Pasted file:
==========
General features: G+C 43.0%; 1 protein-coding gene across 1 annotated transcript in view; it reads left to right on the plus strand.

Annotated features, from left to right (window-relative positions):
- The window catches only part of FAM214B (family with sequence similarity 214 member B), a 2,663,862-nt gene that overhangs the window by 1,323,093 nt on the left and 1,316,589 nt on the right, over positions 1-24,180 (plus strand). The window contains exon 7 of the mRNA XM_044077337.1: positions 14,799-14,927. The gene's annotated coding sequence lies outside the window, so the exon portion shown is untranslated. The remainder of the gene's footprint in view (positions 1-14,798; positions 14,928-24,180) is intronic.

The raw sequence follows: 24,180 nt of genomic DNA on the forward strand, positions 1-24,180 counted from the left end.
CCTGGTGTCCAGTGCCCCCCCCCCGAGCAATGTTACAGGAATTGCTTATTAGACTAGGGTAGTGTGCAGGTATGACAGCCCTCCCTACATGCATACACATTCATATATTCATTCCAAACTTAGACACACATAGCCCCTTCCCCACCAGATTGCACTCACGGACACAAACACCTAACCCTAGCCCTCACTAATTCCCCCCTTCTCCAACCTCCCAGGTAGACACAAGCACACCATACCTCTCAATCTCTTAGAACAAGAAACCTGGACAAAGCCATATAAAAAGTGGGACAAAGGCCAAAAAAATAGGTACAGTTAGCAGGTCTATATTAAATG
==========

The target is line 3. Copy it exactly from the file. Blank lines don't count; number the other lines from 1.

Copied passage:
- The window catches only part of FAM214B (family with sequence similarity 214 member B), a 2,663,862-nt gene that overhangs the window by 1,323,093 nt on the left and 1,316,589 nt on the right, over positions 1-24,180 (plus strand). The window contains exon 7 of the mRNA XM_044077337.1: positions 14,799-14,927. The gene's annotated coding sequence lies outside the window, so the exon portion shown is untranslated. The remainder of the gene's footprint in view (positions 1-14,798; positions 14,928-24,180) is intronic.